Aug. 9, 2012
In an article entitled Have We Stopped Protecting Our Girls, Candi Finch describes how Western culture has lost its focus on protecting the purity and well-being of young women against an increasingly over sexualized culture. Finch stresses the importance of parents protecting the sexuality of their daughters by modeling what a loving and healthy marriage looks like, by setting standards for relationships, and by guarding them from the influences of a sexually saturated media.
Finche references a book Uncovered written by two OB/GYNs, Joe McIlhaney and Freda Bush. The authors make professional and scientific observations about the harmful effects produced by a society that promotes (even encourages) unhindered and hedonistic sexuality with whomever, wherever, whenever. These negative consequences can be seen in unwed pregnancy rates, an increase in women having sexual intercourse at a younger age with multiple partners, increasing cohabitation rates, and decreasing marriage rates (see the Marriage and Religion Research Institutes Mapping America research on sexuality for more information.)
After taking a brief look at the first couple chapters of the book Uncovered, what struck me the most was the doctors emphasis on what young women, particularly high school girls, said they desired for their future. A strong majority reported that a happy and healthy family was a priority, they desired several children, and they wanted to be married to only one person for the rest of their lives. But as Mcllhaney and Bush point out, The new sexual norms for young people dont lead to the outcomes that young women consistently say they want, as measured by virtually any indicator of health and well-being.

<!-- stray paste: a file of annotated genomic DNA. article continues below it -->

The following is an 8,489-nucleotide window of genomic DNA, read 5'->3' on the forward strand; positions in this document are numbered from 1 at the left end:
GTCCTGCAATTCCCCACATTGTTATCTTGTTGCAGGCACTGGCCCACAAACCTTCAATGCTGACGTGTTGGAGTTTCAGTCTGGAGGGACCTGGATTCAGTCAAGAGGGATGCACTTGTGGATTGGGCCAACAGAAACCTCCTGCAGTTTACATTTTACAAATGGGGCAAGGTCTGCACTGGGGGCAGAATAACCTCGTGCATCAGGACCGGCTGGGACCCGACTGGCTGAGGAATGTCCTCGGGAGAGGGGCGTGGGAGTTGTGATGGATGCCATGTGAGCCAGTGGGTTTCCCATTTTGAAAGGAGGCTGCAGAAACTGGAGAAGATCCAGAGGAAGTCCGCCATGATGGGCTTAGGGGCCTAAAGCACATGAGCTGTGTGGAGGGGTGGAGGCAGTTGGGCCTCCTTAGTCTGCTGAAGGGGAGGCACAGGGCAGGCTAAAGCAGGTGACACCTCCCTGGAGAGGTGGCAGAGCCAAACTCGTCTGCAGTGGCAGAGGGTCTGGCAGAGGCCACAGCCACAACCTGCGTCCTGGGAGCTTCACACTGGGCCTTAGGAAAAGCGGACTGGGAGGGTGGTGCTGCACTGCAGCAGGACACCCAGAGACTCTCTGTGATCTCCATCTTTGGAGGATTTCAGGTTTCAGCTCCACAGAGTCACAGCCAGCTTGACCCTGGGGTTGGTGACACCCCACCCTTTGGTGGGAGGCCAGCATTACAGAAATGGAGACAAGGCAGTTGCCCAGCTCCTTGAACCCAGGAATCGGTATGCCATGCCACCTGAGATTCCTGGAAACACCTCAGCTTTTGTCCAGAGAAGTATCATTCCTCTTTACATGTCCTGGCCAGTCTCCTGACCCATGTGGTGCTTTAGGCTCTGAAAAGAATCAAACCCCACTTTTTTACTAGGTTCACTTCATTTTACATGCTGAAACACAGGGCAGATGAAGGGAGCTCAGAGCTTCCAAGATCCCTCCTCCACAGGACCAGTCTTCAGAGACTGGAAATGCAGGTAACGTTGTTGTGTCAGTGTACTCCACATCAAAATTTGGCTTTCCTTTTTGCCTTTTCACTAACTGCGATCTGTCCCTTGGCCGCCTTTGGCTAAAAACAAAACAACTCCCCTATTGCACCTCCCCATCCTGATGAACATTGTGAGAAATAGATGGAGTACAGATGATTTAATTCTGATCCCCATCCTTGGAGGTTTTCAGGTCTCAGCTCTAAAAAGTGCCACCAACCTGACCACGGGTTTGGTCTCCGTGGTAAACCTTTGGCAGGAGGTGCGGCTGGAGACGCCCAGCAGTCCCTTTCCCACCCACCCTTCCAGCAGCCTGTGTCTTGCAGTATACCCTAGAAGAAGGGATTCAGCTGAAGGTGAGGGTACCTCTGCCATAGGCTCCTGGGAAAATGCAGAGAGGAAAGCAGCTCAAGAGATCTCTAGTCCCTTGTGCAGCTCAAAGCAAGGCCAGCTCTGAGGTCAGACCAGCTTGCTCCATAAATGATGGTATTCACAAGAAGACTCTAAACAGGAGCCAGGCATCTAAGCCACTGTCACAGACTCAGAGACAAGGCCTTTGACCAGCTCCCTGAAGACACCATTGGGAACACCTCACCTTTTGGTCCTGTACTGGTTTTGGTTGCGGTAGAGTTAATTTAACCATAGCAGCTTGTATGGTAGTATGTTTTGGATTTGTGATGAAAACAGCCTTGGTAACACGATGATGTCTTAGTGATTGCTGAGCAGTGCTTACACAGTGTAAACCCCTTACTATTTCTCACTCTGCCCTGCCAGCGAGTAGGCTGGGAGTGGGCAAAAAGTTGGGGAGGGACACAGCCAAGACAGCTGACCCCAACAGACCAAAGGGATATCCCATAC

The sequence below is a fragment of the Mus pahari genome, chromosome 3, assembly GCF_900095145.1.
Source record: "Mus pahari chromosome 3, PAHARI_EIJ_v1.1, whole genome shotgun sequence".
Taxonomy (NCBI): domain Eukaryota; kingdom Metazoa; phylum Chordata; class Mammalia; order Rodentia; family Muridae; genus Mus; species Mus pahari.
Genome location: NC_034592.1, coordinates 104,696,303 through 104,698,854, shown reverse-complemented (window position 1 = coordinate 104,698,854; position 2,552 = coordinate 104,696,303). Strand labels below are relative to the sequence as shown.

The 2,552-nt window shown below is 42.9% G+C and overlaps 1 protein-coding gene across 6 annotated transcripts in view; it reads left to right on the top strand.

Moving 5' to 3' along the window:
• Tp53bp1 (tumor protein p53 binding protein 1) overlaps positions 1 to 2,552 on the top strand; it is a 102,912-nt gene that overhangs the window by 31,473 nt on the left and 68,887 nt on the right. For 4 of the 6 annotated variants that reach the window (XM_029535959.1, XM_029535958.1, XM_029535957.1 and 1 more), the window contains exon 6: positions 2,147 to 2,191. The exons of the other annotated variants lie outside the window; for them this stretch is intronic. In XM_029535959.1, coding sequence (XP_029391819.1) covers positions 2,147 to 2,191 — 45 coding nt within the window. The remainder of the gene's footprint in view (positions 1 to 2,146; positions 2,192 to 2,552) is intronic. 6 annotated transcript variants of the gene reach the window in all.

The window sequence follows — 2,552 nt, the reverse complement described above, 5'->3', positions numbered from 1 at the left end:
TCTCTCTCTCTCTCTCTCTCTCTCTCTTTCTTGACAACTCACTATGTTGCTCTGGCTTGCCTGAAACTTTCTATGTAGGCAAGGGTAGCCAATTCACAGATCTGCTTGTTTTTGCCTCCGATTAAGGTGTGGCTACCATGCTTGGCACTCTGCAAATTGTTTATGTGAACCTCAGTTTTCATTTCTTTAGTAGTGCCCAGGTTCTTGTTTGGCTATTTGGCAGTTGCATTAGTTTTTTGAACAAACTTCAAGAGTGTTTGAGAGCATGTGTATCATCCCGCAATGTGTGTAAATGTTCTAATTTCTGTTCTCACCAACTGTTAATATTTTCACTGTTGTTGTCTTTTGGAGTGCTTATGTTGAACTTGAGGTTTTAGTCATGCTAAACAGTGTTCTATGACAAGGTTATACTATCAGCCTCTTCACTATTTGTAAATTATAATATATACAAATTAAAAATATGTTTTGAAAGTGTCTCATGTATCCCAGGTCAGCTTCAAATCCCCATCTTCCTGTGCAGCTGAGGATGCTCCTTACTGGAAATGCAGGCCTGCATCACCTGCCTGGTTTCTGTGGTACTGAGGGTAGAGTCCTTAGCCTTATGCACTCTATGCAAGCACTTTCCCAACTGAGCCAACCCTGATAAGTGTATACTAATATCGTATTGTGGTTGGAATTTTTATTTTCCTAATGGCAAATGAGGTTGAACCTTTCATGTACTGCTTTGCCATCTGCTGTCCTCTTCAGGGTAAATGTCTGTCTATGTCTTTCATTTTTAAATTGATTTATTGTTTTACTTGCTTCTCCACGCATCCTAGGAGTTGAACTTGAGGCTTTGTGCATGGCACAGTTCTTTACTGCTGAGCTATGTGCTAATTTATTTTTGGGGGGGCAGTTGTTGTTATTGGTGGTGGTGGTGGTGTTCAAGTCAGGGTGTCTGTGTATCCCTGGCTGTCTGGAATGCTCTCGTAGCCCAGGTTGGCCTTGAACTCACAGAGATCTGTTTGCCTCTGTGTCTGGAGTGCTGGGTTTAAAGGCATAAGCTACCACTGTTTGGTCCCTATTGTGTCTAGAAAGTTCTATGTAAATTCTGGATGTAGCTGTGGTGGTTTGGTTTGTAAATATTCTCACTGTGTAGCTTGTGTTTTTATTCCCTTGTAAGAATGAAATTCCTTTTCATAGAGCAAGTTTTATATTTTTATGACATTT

Young girls are proclaiming what women really want— a life of emotional health, physical health, and thriving relationships that last. As a society, as parents, and as a church we should be helping them see the link between obeying the prescriptive calls of Scripture to a holy life and the fruit of that holiness, which is the expression of God-made and God-given sexuality in the sacred context of marriage. As Uncovered says, We want to sound the alarm, not in order to limit young womens sexual lives and futures, but in order to enhance them—indeed, to rescue them.